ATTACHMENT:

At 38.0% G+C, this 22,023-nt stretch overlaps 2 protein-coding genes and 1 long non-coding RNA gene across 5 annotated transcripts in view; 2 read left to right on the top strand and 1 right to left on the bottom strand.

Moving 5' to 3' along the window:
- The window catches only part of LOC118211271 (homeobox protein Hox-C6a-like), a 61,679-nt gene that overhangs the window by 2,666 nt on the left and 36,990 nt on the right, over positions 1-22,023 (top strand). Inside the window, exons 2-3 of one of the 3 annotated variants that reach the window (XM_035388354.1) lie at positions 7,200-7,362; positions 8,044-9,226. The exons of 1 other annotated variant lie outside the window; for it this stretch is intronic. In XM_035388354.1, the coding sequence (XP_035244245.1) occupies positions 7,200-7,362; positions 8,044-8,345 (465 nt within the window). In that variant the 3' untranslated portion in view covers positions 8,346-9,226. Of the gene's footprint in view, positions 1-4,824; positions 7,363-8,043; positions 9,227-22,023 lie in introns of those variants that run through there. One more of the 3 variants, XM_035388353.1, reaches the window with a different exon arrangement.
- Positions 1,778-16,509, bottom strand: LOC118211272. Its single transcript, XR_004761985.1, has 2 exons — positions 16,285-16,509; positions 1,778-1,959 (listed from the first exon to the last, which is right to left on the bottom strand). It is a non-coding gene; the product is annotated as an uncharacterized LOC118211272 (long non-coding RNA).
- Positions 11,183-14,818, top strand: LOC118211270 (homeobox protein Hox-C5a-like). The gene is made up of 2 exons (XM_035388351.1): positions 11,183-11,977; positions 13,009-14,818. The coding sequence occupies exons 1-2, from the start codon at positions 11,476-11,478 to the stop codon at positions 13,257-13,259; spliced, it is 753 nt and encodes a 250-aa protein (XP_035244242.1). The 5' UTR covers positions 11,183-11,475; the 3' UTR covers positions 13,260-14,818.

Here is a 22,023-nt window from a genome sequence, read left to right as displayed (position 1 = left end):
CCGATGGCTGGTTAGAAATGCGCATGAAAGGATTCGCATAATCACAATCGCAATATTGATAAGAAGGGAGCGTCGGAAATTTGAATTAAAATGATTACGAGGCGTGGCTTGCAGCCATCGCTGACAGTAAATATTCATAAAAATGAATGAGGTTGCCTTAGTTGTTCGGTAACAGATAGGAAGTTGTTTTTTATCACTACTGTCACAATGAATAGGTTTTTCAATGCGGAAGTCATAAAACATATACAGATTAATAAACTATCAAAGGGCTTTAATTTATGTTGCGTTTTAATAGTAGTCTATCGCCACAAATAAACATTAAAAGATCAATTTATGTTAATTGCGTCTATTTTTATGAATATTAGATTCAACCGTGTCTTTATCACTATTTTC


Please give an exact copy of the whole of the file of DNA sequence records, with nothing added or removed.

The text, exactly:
At 38.0% G+C, this 22,023-nt stretch overlaps 2 protein-coding genes and 1 long non-coding RNA gene across 5 annotated transcripts in view; 2 read left to right on the top strand and 1 right to left on the bottom strand.

Moving 5' to 3' along the window:
- The window catches only part of LOC118211271 (homeobox protein Hox-C6a-like), a 61,679-nt gene that overhangs the window by 2,666 nt on the left and 36,990 nt on the right, over positions 1-22,023 (top strand). Inside the window, exons 2-3 of one of the 3 annotated variants that reach the window (XM_035388354.1) lie at positions 7,200-7,362; positions 8,044-9,226. The exons of 1 other annotated variant lie outside the window; for it this stretch is intronic. In XM_035388354.1, the coding sequence (XP_035244245.1) occupies positions 7,200-7,362; positions 8,044-8,345 (465 nt within the window). In that variant the 3' untranslated portion in view covers positions 8,346-9,226. Of the gene's footprint in view, positions 1-4,824; positions 7,363-8,043; positions 9,227-22,023 lie in introns of those variants that run through there. One more of the 3 variants, XM_035388353.1, reaches the window with a different exon arrangement.
- Positions 1,778-16,509, bottom strand: LOC118211272. Its single transcript, XR_004761985.1, has 2 exons — positions 16,285-16,509; positions 1,778-1,959 (listed from the first exon to the last, which is right to left on the bottom strand). It is a non-coding gene; the product is annotated as an uncharacterized LOC118211272 (long non-coding RNA).
- Positions 11,183-14,818, top strand: LOC118211270 (homeobox protein Hox-C5a-like). The gene is made up of 2 exons (XM_035388351.1): positions 11,183-11,977; positions 13,009-14,818. The coding sequence occupies exons 1-2, from the start codon at positions 11,476-11,478 to the stop codon at positions 13,257-13,259; spliced, it is 753 nt and encodes a 250-aa protein (XP_035244242.1). The 5' UTR covers positions 11,183-11,475; the 3' UTR covers positions 13,260-14,818.

Here is a 22,023-nt window from a genome sequence, read left to right as displayed (position 1 = left end):
CCGATGGCTGGTTAGAAATGCGCATGAAAGGATTCGCATAATCACAATCGCAATATTGATAAGAAGGGAGCGTCGGAAATTTGAATTAAAATGATTACGAGGCGTGGCTTGCAGCCATCGCTGACAGTAAATATTCATAAAAATGAATGAGGTTGCCTTAGTTGTTCGGTAACAGATAGGAAGTTGTTTTTTATCACTACTGTCACAATGAATAGGTTTTTCAATGCGGAAGTCATAAAACATATACAGATTAATAAACTATCAAAGGGCTTTAATTTATGTTGCGTTTTAATAGTAGTCTATCGCCACAAATAAACATTAAAAGATCAATTTATGTTAATTGCGTCTATTTTTATGAATATTAGATTCAACCGTGTCTTTATCACTATTTTC